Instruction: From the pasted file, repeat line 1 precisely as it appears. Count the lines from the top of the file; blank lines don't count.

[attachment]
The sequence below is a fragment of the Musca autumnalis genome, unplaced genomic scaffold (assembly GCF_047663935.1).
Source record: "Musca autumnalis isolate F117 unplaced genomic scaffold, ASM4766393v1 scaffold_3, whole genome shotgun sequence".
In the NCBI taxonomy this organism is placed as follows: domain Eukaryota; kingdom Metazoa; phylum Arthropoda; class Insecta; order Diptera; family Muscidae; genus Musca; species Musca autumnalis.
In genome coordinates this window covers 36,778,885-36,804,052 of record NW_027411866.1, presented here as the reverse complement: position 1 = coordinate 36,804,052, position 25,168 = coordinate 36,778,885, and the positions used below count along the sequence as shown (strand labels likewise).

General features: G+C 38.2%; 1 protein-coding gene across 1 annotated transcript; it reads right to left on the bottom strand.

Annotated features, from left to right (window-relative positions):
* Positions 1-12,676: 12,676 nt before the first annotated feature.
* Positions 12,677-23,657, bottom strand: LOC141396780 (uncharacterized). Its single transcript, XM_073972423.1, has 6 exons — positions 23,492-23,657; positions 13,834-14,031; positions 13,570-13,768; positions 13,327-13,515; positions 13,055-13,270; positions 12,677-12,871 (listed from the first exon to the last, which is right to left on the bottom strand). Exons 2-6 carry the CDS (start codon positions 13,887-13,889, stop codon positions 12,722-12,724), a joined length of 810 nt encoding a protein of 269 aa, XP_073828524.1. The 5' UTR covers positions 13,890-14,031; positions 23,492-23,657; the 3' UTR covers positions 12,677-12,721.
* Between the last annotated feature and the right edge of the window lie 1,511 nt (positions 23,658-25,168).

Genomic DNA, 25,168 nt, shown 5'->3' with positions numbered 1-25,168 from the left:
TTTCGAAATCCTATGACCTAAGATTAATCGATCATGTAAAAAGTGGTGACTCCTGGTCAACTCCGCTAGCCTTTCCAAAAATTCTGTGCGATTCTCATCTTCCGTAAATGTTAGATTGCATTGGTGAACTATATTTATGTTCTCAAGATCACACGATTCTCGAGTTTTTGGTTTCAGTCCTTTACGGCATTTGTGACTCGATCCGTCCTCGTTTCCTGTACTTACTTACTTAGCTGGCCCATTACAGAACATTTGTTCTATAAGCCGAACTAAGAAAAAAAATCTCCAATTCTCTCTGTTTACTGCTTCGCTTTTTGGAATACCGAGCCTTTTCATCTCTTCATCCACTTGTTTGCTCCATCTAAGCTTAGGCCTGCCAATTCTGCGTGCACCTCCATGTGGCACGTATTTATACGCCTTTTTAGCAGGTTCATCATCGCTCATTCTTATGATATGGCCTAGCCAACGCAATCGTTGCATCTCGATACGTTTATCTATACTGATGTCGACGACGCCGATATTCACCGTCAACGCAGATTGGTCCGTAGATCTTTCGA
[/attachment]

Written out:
The sequence below is a fragment of the Musca autumnalis genome, unplaced genomic scaffold (assembly GCF_047663935.1).